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Burn Out or Divine Discontent
by Maxine Thompson

They say that every seven years we change. I believe that spiritually, this is true. When I look back over my resume, I see that many of my life transitions (from job transfers within the same department, to relocation to a new city) occurred after about a seven year cycle. I've also read that sometimes it takes a while for our psyche to catch up with the new person who we have evolved into over this seven year period.

From this I gleaned another truth. I have never changed without becoming very discontent first. Obviously, my authentic self will have changed when my outer self remained the same. When it is time for us to grow, we become restless. I wish I could say, I'm this natural risk-taker, this pathfinder, or trailblazer. But I'm not. I hate change. I'm a creature of habit and a moderate-risk taker. I weigh everything, (try to pay my bills down, wrote 2 novels while working full time, prepared for a career change, etc.) Now, I'm realizing that to reach your dreams, if you're a play it safe person, (like me), sometimes you need to get ''burnt-out'' to make you change! And you have to take a leap of faith. You can't know what God has in mind for you and how He will work out all the details of your dream!

To illustrate my point, a year ago, I had no idea that I would end up writing an Internet column, On The Same Page. But I'm glad I didn't have the plan down pat. Spirit has surprised me! Yet it is in sync with my deep desires. I'm a reader, writer, and lover of words. Why not help other writers, as well as myself, get exposure for our work?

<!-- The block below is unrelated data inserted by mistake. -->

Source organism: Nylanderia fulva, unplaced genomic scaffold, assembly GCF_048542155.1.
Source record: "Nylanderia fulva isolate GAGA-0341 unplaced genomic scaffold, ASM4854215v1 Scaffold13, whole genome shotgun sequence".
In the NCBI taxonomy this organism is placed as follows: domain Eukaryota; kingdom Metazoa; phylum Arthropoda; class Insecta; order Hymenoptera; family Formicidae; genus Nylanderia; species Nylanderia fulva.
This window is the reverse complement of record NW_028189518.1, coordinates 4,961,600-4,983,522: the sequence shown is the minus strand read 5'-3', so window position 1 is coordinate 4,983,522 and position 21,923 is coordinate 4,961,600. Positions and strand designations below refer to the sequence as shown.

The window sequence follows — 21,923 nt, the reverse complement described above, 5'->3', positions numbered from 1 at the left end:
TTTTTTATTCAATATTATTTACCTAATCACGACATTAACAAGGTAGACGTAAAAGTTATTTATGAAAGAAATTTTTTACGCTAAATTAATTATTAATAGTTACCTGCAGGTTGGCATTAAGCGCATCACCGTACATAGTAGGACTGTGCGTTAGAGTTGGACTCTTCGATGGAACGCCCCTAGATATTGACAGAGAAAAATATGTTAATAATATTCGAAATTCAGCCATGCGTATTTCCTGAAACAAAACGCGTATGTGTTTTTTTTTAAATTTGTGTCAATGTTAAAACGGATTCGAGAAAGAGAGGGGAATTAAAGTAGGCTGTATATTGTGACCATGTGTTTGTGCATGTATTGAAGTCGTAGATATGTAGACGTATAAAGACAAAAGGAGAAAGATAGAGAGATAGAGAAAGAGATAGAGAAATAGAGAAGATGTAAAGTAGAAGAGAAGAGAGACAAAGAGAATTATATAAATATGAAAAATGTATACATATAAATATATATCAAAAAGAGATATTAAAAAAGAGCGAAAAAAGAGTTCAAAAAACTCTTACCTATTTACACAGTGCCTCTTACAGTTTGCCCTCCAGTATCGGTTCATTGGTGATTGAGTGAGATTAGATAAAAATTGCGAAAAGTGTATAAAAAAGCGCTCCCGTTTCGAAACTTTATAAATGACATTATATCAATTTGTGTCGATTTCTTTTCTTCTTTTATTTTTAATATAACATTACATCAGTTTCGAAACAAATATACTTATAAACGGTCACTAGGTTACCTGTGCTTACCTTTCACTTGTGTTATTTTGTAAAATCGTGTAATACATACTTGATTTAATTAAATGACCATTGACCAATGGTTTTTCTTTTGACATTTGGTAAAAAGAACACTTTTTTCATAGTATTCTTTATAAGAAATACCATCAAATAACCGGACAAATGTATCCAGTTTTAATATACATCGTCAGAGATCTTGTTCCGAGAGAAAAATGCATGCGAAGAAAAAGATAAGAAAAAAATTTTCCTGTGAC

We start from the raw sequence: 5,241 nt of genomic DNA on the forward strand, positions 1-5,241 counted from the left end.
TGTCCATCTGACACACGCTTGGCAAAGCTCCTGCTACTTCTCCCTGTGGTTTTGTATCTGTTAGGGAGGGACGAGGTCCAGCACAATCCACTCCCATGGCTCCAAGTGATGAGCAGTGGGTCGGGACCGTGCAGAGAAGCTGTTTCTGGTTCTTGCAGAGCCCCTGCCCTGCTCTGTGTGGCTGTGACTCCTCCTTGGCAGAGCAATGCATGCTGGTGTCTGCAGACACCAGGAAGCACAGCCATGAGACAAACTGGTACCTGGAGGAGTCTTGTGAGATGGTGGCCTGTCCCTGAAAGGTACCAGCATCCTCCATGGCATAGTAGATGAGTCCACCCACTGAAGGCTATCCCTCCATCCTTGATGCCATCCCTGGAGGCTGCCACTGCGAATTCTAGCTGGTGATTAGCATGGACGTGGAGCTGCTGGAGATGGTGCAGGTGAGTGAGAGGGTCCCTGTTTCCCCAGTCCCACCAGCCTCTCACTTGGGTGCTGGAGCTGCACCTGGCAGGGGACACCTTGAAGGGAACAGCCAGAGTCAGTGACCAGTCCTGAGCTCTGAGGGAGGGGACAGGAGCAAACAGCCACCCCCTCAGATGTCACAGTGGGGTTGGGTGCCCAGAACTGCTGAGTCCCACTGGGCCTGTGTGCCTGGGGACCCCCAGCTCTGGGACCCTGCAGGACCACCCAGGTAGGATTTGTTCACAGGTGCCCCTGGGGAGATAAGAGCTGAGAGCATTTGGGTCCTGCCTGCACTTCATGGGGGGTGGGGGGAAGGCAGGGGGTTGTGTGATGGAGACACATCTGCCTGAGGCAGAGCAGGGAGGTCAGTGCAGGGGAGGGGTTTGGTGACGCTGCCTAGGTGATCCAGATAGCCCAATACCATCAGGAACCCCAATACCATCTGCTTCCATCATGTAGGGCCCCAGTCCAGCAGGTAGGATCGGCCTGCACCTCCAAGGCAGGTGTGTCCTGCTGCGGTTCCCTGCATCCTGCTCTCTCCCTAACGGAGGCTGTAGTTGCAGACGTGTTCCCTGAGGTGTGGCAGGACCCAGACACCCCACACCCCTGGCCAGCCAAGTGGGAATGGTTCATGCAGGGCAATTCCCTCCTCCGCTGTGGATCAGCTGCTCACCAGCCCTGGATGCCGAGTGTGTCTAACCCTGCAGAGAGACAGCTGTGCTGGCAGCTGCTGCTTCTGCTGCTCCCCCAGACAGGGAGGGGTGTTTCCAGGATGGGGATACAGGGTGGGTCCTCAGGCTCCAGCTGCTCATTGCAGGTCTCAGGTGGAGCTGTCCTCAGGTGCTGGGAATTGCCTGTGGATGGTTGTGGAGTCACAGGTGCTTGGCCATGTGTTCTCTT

This brought me to this truth. Any major change I've made has been preceded by a period of total emotional burn-out. I'm talking true ''fried,'' (brain dead).

Over the years, I've come to this point at different forks in the road. Generally, out of a misguided sense of duty, I'd stick to a job when I no longer liked it. I'd push myself to a point that I'd become so emotionally exhausted I couldn't put one foot in front of the other. Also, I'd be in a lot of pain. This pain told me something was wrong. But often, I would fix myself to stay where I was, which was the source of this pain.

In the past, I used to attribute this to working in a field with human problems. Oh, the guilt I felt when I would have to take a leave of absence, (2 in all, that weren't maternity leaves)! I would feel like I was a failure because I could not live up to everyone's expectations of me. How dare I rock the boat? After all, I was the family social worker. Or how would my clients make it without me? In addition, when I would come to this point, I'd let down people (bosses) who had come to depend on my hard work. Moreover, I surprised family members who previously saw me as responsible. ''Are you sure you don't want to go back to social work?'' When I responded, ''I'm working on my new novel,'' I'd hear their silent shock.

Fortunately, now, what I used to call ''burn-out,'' I know is simply a case of ''Divine Discontent.'' I've come to realize that it is only when we go against the grain of what other's expect from us, or even become failures in other's eyesight, that we go through our major milestones! This is because our spirit rebels against doing the things which are no longer in sync with our life's purpose.

The other realization I had is that when I am content, I stay at the same level. Looking back, for years I was content as a social worker. It afforded me a living. It allowed me to raise my children in their own homes. It paid my bills. However, now that I am venturing into this precarious world of freelance writing and publishing, I think my tenure as a social worker brought me something deeper. It gave me a chance to observe human nature in all of its complexity, which I feel has contributed to my writing. But to stay in that field, I would not grow to the next level.

For all my major milestones have been my failures. Sad to say, I don't go through a learning curve when I am doing well. I think Ruby Dee said it best. ''God, make me so uncomfortable that I will do the very thing I fear.''



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